There’s a video over at TED that has received over 1.2 million views entitled, The Hidden Power of Smiling by Ron Gutman. It’s only 7 1/2 minutes long, so it’s worth a quick view (below) if you haven’t already seen it.
The premise of the video is simple — smiling can help you lead a happier, healthier life and lead to all sorts of positive outcomes. The research even says so!
The problem? Mr. Gutman has done what a lot of laypeople do — confused correlation with causation, press releases with scientific studies, and interpreted research results in a way the researchers themselves never did.
For good reason — longitudinal and historical research (the type Gutman cites time and time again in his presentation) generally can rarely speak to causation.
So while it’s good for a engaging soundbite at TED (and a followup book), it’s also dead wrong and an example of someone promulgating science at the behest of a “feel good” finding.
So let’s look at the research…
The first study is about a set of researchers1 who had subjects look at yearbook pictures (only of women, by the way), and then examined those yearbook pictures’ subjects 30 years later to see how their lives turned out.
Researchers found that, “Consistent with recent accounts of positive emotion, individual differences in women’s positive emotional expression in their college yearbook photos related to (a) stable aspects of personality and change in certain traits over time, (b) observers’ judgments of the women’s personalities and their responses to these women, and (c) life outcomes measured up to 30 years later.”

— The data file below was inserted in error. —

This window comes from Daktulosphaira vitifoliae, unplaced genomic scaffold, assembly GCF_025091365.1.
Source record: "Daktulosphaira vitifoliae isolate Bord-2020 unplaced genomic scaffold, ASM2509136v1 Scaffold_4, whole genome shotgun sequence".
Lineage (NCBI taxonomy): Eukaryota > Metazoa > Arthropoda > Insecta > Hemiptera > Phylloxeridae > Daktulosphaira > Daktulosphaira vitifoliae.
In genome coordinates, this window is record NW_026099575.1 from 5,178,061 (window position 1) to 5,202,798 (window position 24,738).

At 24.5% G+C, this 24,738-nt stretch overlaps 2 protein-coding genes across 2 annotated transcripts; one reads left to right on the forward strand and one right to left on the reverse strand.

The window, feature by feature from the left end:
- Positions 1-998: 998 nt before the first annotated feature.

That’s cool and all. But nowhere did the researchers mistake a smile for causing the positive life outcomes 30 years later:
Finally, the nature of the longitudinal design allowed us to say little about the specific processes by which positive emotional expression influences the life course.
Indeed, it’s fairly ridiculous to even suggest that a researcher could account for all possible alternative variables, and narrow it down to, “Women who smiled the most were happiest 30 years later, therefore the smile caused or directly contributed to women’s happiness.”
Next up is Gutman’s reference to the 2010 study2 that looked at baseball cards and how long the players lived. Researchers found those players with the biggest smiles lived the longest, which Gutman faithfully notes:
The researchers found that the span of a player’s smile could actually predict the span of his life.
What the researchers actually found is a simple correlation between a photograph’s smile and the player’s longevity. Since a baseball photograph — like a yearbook photo — is a staged photograph, it’s hard to understand what this might have to do with real life, and spontaneous, natural smiling.
It’s not like someone who forces themselves to smile is going to add years on to their life. It’s the underlying emotional disposition, which the researchers themselves made sure to emphasize:
To the extent that smile intensity reflects an underlying emotional disposition, the results of this study are congruent with those of other studies demonstrating that emotions have a positive relationship with mental health, physical health, and longevity.